Feeling stressed? You’re certainly not alone. Stress is a leading cause of illness in the modern world. Find out some easy ways to combat stress in your day to day life here.
In this modern world that we live in, we are faced with stress on a day to day basis. This stress can be mental, emotional, physical or environmental and whether we are aware of the stress placed on our body or not, it still takes a dramatic toll on our overall health and wellbeing. Our system is constantly trying to stay in a state of harmony and equilibrium as we deal with the daily stressors that appear through our day.
The key is to finding ways to balance stress in day-to-day life and develop a tool kit- a series of techniques that can work to bring your body back into balance and alleviate ongoing stress and deterioration.
Stress can be linked to a number of different factors. In the physical body, stress can be from lack of sleep, physical exertion or illness or disease within the body that isn’t given time to heal. Stress within the physical body can also be worsened by diet and nutritional choices- rancid fats, refined sugars, processed foods, caffeine, alcohol, dairy, meat and excess salt all take their toll on the body’s stress levels.
On a mental or emotional level, stress can be influenced by relationship troubles, displeasure at work, the death of a friend or loved one, caring for someone sick or unwell, moving house, financial concerns, self worth and general contentment with life.
Outside of even your physical or emotional stress is environmental stressors- traffic and vehicle pollution, pesticides, cleaning products, internet connections, electricity currents, body care and perfumes- anything unnatural that creates dis-ease in the body and shakes the foundations of well-being and centered-ness.
All of these stressors can evoke pathophysiologic responses – moving your body’s nervous system from the parasympathetic to the sympathetic state.
The parasympathetic nervous system is often referred to as the resting state. This is where the body exists in a calm and relaxed state and your body is able to spend its energy digesting food and absorbing the nutrients as it passes through the intestines and is eliminated from the body.
The sympathetic nervous system is activated when your body is in an emergency or under stress. Rather than focusing on digestion or maintaining the body’s general homeostasis, the blood flow is diverted to your muscles and brain, so that you are better equipped to deal with the emergency or stressor at hand. The human body needs this response for basic human survival however if it remains in this state over a prolonged period of time it will reach the point of exhaustion.
There are several ways you can begin to notice when your body is in a state of stress and address the issue at hand rather than power on through. Eating well, getting enough sleep, taking time to enjoy things that you love, spending time with friends, exercising- all of these things can help you to keep stress levels in check.
One of the most obvious ways to reduce stress is breathing. When we are children we breathe big, full, deep breaths in our belly which combats stress naturally. Deep breathing can release stored toxins in the body, calm the mind, improve blood flow, improve digestion, relieve pain, release endorphins and switch the body back into a parasympathetic state.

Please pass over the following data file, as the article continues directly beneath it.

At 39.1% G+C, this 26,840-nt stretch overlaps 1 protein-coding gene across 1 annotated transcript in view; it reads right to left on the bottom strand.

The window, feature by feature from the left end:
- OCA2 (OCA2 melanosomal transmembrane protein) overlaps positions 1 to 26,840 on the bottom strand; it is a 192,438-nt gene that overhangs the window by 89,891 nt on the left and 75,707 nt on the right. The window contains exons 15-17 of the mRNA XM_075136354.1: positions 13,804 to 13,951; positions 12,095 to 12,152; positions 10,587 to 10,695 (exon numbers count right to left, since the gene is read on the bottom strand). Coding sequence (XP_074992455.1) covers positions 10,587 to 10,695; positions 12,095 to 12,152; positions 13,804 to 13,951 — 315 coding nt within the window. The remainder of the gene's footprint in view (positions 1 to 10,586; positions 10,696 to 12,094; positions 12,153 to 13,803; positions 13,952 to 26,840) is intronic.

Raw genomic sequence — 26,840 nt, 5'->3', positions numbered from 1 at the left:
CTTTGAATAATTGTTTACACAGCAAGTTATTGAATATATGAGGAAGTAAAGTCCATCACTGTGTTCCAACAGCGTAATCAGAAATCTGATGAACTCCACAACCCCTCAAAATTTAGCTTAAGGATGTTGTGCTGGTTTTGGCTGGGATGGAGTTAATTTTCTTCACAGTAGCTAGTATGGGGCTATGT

Taking a few moments out of your day to sit and meditate can also work wonders on stress levels on a short and long term basis. Meditation works to clear the mind, lower blood pressure, increase mindfulness, centre the breath and usher in a calming effect on the body and mind.
Herbal Tea is also a wonderful and easy way to reduce stress in the body. Several herbal teas that can help ease anxiety or stress include Lavender, Passionflower, Chamomile, Ginger, Fennel, Nettle, Lemon Balm and Peppermint. Avoiding coffee and caffeinated beverages can make a dramatic difference to stress levels as caffeine raises the adrenals and adds to feelings of stress, anxiety and fatigue in the long run.
Epsom Salt baths and essential oils can be a lovely way to relax and unwind after a long day. Epsom salts help to sooth the muscles and create a relaxed state of mind. For additional benefits, adding essential oils to your bath or simply burning them in the room can have a calming an rejuvenating effect on the body. The best oils to choose from include lavender, ylang ylang, aniseed, chamomile, fennel, thyme, juniper, nutmeg and rosemary.
As for diet, foods that are detoxifying, alkalising, nurturing and nourishing for the body may help to ease stress. A wholefoods diet that eliminates any foods that cause inflammation or an acidic state in the body is best. Some of the best options include fresh juice, organic greens, fresh fruit, salad and vegetables, avocados, nuts, seeds, root vegetables, coconut products, probiotic rich foods, lemon, herbal tea, olives, legumes, fibre rich foods, plant based proteins and plenty of water.
Take some time to note your levels of stress over the course of a week or so and monitor how you could benefit by adding some of these simple tips and techniques into your daily life.